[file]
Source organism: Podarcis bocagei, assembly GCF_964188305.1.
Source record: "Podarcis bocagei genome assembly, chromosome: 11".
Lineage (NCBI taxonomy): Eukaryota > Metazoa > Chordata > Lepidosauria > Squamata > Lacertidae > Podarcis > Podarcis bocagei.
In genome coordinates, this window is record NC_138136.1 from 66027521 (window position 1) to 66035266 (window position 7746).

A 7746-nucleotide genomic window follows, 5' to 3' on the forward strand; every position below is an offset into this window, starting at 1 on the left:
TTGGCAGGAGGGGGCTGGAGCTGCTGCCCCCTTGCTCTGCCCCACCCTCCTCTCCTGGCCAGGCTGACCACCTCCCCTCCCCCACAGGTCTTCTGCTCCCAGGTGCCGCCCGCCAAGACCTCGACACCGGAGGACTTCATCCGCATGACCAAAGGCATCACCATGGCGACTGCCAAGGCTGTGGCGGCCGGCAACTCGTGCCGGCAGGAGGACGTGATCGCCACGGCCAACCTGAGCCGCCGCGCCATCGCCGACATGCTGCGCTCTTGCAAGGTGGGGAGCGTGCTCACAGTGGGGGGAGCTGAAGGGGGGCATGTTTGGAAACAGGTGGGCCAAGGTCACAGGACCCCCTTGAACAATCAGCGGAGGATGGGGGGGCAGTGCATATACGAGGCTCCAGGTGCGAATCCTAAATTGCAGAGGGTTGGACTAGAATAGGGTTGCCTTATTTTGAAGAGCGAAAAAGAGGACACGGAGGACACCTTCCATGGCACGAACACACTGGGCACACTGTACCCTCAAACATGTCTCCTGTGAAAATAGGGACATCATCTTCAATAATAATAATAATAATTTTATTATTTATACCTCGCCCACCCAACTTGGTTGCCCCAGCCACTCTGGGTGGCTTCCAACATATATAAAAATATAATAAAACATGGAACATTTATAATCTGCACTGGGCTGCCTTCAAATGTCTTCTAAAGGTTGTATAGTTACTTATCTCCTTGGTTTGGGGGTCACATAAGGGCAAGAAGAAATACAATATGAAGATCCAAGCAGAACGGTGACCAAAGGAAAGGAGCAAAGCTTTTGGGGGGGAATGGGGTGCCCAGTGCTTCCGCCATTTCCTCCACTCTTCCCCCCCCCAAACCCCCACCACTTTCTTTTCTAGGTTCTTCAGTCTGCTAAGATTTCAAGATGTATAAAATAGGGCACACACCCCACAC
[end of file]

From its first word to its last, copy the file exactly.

Source organism: Podarcis bocagei, assembly GCF_964188305.1.
Source record: "Podarcis bocagei genome assembly, chromosome: 11".
Lineage (NCBI taxonomy): Eukaryota > Metazoa > Chordata > Lepidosauria > Squamata > Lacertidae > Podarcis > Podarcis bocagei.
In genome coordinates, this window is record NC_138136.1 from 66027521 (window position 1) to 66035266 (window position 7746).

A 7746-nucleotide genomic window follows, 5' to 3' on the forward strand; every position below is an offset into this window, starting at 1 on the left:
TTGGCAGGAGGGGGCTGGAGCTGCTGCCCCCTTGCTCTGCCCCACCCTCCTCTCCTGGCCAGGCTGACCACCTCCCCTCCCCCACAGGTCTTCTGCTCCCAGGTGCCGCCCGCCAAGACCTCGACACCGGAGGACTTCATCCGCATGACCAAAGGCATCACCATGGCGACTGCCAAGGCTGTGGCGGCCGGCAACTCGTGCCGGCAGGAGGACGTGATCGCCACGGCCAACCTGAGCCGCCGCGCCATCGCCGACATGCTGCGCTCTTGCAAGGTGGGGAGCGTGCTCACAGTGGGGGGAGCTGAAGGGGGGCATGTTTGGAAACAGGTGGGCCAAGGTCACAGGACCCCCTTGAACAATCAGCGGAGGATGGGGGGGCAGTGCATATACGAGGCTCCAGGTGCGAATCCTAAATTGCAGAGGGTTGGACTAGAATAGGGTTGCCTTATTTTGAAGAGCGAAAAAGAGGACACGGAGGACACCTTCCATGGCACGAACACACTGGGCACACTGTACCCTCAAACATGTCTCCTGTGAAAATAGGGACATCATCTTCAATAATAATAATAATAATTTTATTATTTATACCTCGCCCACCCAACTTGGTTGCCCCAGCCACTCTGGGTGGCTTCCAACATATATAAAAATATAATAAAACATGGAACATTTATAATCTGCACTGGGCTGCCTTCAAATGTCTTCTAAAGGTTGTATAGTTACTTATCTCCTTGGTTTGGGGGTCACATAAGGGCAAGAAGAAATACAATATGAAGATCCAAGCAGAACGGTGACCAAAGGAAAGGAGCAAAGCTTTTGGGGGGGAATGGGGTGCCCAGTGCTTCCGCCATTTCCTCCACTCTTCCCCCCCCCAAACCCCCACCACTTTCTTTTCTAGGTTCTTCAGTCTGCTAAGATTTCAAGATGTATAAAATAGGGCACACACCCCACAC